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9 Types of gin you should know

9 Types of gin you should know

What would you answer if someone asks you “what does gin taste like”? Although it has its unique flavour, there are so many different types of gin that it’s difficult to pin down one taste.

Gin is a beloved alcoholic beverage that’s made by distilling grains, usually barley or wheat, to create a neutral spirit. While the base spirit is almost always the same, gin can take on a variety of flavours and aromas depending on the type and how it’s made.

There are many different gin varieties out there, each with its own unique characteristics, so it can be hard to know where to start. In this article, we explore some of the most popular types of gin and what makes them special before you go and buy gin online.

London Dry Gins

London Dry Gin is arguably the most widely known type of gin. It has a clean taste character dominated by juniper and citrus notes, with no added sweeteners or other flavourings.

This style of gin was originally developed in London in the early 19th century and became very popular during the height of the British Empire. It’s still one of the most popular gins to this day and is often used in classic cocktails such as martinis and gimlets.

Dry Gins

Dry gin, on the other hand, is produced through the distillation process of juniper berries and other botanicals. It is created without any added sweeteners or flavourings, giving it a very distinct taste. Dry gin has become popular in recent years for its subtle complexity and a wide range of taste combinations that can be created from the few ingredients used in its production.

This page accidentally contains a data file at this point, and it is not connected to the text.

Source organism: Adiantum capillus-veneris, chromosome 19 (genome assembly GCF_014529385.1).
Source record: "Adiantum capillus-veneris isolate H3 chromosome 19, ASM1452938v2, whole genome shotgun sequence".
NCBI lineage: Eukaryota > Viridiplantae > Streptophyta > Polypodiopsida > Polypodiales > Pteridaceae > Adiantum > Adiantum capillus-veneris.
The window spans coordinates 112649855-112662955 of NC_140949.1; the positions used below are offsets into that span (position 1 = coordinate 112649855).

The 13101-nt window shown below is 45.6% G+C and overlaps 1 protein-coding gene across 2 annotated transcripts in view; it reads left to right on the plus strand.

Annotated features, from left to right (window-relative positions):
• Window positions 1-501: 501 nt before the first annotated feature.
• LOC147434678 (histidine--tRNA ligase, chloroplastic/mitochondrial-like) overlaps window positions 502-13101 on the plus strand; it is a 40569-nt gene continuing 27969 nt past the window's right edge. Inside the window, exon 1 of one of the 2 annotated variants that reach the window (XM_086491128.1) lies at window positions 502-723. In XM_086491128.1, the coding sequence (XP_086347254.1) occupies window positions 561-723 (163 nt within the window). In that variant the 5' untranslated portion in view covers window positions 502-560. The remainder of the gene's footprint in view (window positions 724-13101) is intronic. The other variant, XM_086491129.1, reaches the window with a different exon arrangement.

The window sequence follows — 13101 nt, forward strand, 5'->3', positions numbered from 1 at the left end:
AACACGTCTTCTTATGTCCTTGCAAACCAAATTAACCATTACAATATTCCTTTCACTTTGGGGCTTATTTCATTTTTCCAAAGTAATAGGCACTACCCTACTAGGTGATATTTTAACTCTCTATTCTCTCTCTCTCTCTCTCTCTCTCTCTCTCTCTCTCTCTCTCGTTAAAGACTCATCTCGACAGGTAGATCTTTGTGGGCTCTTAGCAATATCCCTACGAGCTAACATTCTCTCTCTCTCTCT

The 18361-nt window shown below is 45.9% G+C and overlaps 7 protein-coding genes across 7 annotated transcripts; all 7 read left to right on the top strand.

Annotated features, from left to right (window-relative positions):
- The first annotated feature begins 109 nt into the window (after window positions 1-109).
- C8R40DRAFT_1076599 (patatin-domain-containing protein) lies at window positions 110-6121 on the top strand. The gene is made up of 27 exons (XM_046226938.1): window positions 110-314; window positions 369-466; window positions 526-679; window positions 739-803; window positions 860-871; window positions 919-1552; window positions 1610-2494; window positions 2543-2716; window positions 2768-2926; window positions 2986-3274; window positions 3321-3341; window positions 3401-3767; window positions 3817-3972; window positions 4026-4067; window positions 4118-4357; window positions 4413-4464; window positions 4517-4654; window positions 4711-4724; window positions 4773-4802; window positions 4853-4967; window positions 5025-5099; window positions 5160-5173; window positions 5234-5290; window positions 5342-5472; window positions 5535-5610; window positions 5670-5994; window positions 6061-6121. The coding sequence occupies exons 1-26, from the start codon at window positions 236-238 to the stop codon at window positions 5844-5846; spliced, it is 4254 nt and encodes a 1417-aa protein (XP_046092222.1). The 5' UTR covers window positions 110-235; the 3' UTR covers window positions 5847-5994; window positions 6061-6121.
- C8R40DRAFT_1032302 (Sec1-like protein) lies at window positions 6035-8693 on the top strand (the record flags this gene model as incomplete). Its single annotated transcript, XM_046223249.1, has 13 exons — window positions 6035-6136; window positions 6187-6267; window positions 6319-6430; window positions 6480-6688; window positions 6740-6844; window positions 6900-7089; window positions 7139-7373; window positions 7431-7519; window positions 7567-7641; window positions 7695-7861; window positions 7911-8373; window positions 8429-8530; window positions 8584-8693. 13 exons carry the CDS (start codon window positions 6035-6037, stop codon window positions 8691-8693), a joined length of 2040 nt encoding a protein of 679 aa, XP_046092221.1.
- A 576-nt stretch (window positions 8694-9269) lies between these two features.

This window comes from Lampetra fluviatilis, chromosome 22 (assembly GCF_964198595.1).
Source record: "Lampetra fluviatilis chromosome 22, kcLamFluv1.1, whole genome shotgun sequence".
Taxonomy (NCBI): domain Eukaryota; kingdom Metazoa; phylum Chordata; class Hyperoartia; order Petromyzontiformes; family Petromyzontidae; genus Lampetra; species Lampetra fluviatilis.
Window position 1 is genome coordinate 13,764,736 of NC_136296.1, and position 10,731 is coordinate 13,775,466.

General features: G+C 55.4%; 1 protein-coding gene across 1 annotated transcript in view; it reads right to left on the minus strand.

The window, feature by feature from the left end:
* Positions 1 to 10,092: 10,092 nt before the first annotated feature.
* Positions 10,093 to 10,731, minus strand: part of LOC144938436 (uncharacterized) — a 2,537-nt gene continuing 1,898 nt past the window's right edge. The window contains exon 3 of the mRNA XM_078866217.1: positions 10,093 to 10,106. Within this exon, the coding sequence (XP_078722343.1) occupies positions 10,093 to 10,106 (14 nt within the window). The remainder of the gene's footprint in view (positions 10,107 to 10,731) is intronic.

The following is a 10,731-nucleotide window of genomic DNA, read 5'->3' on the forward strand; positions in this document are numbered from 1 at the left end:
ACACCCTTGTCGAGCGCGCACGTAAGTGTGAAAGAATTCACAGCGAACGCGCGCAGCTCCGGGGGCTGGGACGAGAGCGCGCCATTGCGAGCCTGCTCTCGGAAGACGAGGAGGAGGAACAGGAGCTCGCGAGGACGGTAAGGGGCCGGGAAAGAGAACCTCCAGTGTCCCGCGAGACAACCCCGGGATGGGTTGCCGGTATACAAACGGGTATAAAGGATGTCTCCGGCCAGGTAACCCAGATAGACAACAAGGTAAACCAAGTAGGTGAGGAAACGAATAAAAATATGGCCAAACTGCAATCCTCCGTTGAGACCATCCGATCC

It’s mostly made up of juniper berries, citrus peels, coriander, angelica root, cardamom and cassia bark. All of these ingredients are distilled together to create the unique flavour profile and aroma profile of dry gin. The combination of these ingredients creates an herbal, spicy, earthy and yet slightly sweet note that makes it very palatable to most people.

Sloe Gins

Sloe gin is a type of liqueur made from sloe berries, which are small and dark-colored fruit related to the plum family. It has been produced in England since the 18th century and is popular for its sweet, slightly tart flavour.

This type of gin is traditionally made by steeping the berries in gin or vodka for several months, allowing the alcohol to extract the flavour from the berries. This mixture is then strained and sweetened with sugar or honey before being bottled. Sloe gin can range in colour from a light pinkish hue to a deep reddish-purple shade, depending on how long it has been steeped and what type of spirits have been used.

New Western Dry Gins

New Western Dry or Contemporary gin, is a modern twist on the classic London Dry style of gin. This new style of gin has developed over the last few decades and differs from traditional styles in that it often includes a wider variety of botanicals and flavours. Unlike London Dry, which only contains juniper berries and other select herbs, New Western gins can include exotic spices, fruits, vegetables and other botanicals for a more complex taste.

New Western dry gins are traditionally distilled using a combination of high-proof neutral grain spirits such as wheat or corn. The base spirit is usually steeped with the chosen botanicals before being filtered and redistilled to extract more of their essence. This process is what gives New Western dry gins their distinctive flavour profiles ranging from spicy to floral to fruity.

Reserve Gins